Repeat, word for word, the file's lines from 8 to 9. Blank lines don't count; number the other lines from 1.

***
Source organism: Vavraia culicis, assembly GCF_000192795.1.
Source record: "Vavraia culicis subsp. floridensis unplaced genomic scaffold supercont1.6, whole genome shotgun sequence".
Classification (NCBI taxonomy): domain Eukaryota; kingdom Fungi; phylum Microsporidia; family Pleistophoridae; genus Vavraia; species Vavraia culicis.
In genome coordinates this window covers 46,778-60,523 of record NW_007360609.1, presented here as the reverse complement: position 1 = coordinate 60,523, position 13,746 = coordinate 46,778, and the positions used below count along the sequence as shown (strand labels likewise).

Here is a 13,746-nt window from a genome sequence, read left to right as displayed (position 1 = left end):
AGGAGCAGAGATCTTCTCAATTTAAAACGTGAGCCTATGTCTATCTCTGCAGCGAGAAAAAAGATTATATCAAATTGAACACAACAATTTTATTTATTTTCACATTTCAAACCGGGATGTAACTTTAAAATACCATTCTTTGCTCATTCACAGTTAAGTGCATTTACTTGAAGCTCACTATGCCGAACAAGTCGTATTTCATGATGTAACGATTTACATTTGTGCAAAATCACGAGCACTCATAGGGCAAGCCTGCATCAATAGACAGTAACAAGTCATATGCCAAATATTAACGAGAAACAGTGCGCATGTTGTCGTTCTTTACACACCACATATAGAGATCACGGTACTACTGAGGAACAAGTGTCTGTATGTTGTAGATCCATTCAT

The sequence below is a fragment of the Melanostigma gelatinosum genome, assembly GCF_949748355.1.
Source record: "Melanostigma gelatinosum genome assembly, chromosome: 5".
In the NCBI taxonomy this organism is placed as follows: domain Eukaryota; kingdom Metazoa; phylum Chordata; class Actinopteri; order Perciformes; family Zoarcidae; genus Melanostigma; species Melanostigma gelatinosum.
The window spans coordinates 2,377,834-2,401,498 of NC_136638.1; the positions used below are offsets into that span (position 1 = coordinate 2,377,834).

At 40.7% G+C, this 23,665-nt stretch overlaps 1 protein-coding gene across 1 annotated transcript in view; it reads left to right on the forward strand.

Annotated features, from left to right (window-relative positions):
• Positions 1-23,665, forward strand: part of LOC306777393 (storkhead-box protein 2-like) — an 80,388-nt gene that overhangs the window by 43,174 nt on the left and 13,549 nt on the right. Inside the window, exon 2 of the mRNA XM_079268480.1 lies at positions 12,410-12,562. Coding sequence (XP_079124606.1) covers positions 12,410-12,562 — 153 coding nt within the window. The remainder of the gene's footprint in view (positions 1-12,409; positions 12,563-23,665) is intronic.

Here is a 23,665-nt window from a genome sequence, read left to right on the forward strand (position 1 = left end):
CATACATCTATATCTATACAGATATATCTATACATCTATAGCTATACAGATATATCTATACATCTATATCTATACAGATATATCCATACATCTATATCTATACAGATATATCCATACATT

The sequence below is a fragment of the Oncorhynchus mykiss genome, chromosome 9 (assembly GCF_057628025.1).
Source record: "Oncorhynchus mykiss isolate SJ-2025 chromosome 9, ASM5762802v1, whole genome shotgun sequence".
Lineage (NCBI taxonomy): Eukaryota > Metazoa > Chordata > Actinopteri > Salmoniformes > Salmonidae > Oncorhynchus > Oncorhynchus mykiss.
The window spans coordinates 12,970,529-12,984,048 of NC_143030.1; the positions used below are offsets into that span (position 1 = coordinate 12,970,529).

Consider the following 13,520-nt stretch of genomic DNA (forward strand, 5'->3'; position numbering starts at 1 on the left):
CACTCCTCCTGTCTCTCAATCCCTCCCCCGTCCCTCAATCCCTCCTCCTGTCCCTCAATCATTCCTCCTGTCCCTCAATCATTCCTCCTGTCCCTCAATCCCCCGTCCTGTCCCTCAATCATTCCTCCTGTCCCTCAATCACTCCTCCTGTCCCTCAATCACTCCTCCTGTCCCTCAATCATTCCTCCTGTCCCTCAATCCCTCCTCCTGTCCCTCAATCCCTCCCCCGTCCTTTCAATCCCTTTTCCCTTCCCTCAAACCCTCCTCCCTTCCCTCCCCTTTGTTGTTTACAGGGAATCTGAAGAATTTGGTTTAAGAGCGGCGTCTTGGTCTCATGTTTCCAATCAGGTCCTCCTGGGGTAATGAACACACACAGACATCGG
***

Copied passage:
Source record: "Melanostigma gelatinosum genome assembly, chromosome: 5".
In the NCBI taxonomy this organism is placed as follows: domain Eukaryota; kingdom Metazoa; phylum Chordata; class Actinopteri; order Perciformes; family Zoarcidae; genus Melanostigma; species Melanostigma gelatinosum.